A Little Video…and Trees

(BEFORE HITTING PLAY…scroll down and hit pause on the playlist (||) – bottom right).

For some reason, this really hit me a little more than I expected. It’s a short film that my sister forwarded to me. I thought it would be applicable to post it here, since…well…just watch it. It moved me to at least update my blog!

Maybe the film wouldn’t have made the same impression if I stayed inside all day, rather than going outside to face the heat of the NC summer. I spent the early evening pruning our crape myrtle trees and really taking time to see the beauty of the trunks…don’t get me started on “crape murder” trend around here. (Trees are my absolute favorite thing in nature.) Trees are just so gorgeous that I have to force myself to trim them. (I like them au naturel). I love how the bark on the crape myrtle trees peel away the outer layer of the muscular branches, exposing the orange-ish color of the new bark. I love it. I pruned many good sized branches and kept trying to give them to my 4 year old as walking sticks, but he quickly got bored with them. I thought to somehow incorporate the twisty branches into my art…but I’m a 2 dimensional artist and have a hard time thinking in terms of 3 dimensional sculptures. Maybe I can create a cool frame or something with them. I can’t just burn them/throw them in the woods/have them shredded/etc…what to do, what to do…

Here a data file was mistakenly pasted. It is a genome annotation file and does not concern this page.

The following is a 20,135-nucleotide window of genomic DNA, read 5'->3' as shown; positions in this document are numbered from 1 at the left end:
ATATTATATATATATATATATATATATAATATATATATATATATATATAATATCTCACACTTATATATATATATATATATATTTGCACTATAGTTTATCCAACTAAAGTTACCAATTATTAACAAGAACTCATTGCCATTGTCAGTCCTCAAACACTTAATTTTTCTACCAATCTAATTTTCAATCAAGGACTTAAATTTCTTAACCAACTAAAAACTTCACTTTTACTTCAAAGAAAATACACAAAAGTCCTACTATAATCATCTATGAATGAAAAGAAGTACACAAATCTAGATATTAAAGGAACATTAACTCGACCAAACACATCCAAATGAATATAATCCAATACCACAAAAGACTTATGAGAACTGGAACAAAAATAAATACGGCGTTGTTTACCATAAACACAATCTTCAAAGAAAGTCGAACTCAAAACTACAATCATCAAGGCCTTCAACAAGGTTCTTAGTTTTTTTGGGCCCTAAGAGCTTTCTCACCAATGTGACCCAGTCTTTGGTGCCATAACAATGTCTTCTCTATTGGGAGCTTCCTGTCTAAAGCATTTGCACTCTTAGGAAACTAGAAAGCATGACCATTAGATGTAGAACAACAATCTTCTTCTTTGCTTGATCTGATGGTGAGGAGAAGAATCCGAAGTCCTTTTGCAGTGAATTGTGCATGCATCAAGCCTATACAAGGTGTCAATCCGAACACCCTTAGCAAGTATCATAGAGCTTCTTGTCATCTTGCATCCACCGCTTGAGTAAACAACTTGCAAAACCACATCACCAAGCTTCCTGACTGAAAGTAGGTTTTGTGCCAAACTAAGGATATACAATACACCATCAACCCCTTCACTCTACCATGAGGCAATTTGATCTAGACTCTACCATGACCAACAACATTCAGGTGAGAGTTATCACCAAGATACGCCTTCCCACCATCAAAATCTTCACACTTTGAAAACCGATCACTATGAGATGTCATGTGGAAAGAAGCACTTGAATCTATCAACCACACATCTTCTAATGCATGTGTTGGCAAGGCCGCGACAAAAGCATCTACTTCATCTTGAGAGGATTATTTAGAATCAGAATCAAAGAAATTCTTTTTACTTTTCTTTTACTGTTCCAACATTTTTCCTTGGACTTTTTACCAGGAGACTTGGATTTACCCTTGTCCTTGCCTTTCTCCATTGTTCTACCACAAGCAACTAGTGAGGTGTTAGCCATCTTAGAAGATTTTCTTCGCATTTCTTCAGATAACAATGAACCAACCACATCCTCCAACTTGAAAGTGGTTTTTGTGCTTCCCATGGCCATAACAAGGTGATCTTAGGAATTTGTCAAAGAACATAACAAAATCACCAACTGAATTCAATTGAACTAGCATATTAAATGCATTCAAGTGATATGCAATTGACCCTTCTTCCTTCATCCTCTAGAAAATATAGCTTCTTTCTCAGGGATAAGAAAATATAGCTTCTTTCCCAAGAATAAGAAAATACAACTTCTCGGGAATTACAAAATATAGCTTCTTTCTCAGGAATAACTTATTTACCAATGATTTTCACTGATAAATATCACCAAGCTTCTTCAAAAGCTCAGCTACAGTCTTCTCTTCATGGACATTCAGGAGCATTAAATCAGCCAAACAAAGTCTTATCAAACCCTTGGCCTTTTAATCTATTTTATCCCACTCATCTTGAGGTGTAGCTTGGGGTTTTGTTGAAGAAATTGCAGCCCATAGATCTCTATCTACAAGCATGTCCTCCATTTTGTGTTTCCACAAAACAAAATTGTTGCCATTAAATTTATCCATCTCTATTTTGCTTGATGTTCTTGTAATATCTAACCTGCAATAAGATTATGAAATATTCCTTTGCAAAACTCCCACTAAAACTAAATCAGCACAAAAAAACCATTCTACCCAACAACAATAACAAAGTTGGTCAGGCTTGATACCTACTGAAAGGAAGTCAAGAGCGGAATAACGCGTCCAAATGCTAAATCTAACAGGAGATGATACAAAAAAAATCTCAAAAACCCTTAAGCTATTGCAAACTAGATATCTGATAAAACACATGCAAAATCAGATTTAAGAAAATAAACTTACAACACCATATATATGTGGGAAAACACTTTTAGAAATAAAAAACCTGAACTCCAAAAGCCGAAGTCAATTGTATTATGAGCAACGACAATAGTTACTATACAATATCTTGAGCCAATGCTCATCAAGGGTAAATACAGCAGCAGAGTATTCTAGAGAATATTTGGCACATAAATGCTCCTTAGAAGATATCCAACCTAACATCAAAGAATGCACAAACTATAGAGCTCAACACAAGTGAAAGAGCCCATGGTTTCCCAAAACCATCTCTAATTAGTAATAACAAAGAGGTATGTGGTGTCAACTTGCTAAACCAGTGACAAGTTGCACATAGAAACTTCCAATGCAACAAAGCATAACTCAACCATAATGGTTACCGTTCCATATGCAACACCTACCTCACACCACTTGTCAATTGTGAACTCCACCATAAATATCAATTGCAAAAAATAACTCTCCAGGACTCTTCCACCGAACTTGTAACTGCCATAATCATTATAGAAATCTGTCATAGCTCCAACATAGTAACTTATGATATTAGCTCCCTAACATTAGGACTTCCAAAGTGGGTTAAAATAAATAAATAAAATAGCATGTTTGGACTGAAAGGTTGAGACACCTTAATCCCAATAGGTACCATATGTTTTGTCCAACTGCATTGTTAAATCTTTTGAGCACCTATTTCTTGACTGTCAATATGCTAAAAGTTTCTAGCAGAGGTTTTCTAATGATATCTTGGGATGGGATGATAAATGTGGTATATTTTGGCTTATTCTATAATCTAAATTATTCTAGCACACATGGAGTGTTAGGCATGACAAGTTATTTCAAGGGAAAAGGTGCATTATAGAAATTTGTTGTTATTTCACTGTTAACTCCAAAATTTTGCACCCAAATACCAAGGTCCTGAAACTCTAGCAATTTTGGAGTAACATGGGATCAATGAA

Anyway, after spending so much time outside tonight inspecting my beautiful trees (I mean, I sat down on the ground for quite some time just staring at these trees with their multi-trunks coming up from the ground, twisting this way and that, and finally drooping down with the weight of their flowers), that seeing that film makes me realize that there are people out there that are unable to see the beauty of the simple things in life…blind or sighted.

Tomorrow, maybe I’ll do some sketches of some trees.

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5 thoughts on “A Little Video…and Trees